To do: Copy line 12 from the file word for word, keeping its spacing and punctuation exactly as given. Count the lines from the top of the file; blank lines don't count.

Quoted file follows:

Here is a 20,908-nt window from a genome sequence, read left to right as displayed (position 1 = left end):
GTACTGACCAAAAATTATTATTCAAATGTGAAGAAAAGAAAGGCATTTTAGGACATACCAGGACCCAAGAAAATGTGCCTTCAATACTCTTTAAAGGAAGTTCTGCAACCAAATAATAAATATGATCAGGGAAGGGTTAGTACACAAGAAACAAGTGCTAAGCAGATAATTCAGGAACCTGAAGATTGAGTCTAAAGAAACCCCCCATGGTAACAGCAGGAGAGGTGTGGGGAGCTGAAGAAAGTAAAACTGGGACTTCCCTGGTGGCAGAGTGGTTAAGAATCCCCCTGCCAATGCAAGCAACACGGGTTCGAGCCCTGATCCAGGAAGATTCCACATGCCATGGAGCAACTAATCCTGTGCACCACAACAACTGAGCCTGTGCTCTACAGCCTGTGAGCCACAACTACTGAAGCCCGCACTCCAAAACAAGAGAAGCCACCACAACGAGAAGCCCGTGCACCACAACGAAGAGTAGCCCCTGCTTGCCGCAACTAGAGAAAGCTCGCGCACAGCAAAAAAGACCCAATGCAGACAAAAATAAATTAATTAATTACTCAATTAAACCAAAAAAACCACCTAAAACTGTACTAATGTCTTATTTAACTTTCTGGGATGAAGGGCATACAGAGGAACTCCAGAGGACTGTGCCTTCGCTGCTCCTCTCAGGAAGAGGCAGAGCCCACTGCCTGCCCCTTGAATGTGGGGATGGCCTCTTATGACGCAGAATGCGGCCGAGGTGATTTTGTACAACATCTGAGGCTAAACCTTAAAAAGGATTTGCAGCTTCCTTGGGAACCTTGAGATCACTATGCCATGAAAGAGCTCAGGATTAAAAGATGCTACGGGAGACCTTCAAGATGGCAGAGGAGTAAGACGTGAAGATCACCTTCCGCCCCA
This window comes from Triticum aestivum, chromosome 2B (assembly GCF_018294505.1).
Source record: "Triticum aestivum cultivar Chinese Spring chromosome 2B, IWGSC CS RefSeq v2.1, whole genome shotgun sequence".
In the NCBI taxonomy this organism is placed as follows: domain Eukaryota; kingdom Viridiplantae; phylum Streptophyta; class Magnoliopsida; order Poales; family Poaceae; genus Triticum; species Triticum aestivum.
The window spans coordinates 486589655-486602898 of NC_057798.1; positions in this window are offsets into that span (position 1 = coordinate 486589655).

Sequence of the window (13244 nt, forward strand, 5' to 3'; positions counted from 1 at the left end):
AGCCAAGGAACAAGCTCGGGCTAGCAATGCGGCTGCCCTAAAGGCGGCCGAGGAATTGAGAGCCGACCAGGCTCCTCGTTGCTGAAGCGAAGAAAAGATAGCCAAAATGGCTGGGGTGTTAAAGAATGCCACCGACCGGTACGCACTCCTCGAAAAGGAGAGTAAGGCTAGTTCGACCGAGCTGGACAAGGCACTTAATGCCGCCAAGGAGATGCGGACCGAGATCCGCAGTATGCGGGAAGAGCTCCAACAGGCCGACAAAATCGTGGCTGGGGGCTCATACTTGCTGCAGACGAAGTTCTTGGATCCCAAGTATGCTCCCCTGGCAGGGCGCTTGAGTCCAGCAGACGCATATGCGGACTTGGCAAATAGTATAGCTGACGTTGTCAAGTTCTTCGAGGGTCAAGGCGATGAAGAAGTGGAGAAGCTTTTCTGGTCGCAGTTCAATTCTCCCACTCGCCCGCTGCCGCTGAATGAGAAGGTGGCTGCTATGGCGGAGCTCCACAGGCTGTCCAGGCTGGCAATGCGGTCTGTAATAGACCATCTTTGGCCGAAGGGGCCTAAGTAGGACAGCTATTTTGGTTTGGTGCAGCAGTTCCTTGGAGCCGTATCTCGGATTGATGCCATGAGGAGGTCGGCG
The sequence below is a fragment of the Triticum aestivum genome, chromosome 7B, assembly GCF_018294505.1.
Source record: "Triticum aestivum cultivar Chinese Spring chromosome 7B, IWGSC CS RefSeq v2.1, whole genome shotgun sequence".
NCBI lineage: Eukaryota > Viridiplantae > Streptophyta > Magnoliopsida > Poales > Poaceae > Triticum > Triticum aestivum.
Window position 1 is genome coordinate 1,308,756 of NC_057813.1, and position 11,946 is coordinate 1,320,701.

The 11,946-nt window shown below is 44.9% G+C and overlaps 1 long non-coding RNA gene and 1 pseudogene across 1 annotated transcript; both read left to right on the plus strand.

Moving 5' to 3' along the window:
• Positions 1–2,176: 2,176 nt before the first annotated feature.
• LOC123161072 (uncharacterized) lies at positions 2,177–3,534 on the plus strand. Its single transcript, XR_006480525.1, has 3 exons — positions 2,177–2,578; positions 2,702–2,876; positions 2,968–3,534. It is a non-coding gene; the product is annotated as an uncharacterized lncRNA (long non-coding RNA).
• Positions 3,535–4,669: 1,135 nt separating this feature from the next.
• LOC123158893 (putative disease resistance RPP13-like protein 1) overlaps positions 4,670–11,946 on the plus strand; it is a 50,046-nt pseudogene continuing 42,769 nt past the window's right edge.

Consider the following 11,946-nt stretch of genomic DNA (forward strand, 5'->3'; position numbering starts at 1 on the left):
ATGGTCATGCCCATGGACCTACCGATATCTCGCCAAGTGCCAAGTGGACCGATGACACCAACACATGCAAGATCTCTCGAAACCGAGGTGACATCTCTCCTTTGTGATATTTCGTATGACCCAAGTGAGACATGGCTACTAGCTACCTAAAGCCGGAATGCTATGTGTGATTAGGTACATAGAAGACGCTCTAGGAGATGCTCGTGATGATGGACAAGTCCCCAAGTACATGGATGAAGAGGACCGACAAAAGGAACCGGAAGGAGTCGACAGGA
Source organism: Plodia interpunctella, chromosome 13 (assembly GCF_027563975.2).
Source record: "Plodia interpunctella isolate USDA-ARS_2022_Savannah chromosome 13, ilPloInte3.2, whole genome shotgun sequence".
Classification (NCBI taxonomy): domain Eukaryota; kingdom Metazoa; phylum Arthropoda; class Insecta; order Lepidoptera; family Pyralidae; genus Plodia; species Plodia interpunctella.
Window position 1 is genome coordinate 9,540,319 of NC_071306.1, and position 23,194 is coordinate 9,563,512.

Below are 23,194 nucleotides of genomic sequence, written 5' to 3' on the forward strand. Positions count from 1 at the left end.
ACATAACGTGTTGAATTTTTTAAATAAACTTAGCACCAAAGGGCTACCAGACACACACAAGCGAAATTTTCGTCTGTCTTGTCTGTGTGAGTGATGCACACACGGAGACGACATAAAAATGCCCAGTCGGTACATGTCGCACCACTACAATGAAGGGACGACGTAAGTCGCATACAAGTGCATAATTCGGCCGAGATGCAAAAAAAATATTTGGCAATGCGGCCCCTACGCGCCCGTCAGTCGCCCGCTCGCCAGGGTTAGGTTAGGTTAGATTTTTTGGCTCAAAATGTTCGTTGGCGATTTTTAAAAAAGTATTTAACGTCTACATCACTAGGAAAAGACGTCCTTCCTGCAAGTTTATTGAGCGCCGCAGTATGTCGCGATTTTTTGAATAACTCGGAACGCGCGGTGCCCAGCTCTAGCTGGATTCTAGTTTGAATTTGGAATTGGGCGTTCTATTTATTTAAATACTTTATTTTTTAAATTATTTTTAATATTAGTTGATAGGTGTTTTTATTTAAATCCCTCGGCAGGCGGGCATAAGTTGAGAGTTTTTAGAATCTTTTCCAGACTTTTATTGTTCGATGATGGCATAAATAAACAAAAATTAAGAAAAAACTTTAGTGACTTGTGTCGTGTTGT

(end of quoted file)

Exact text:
Window position 1 is genome coordinate 1,308,756 of NC_057813.1, and position 11,946 is coordinate 1,320,701.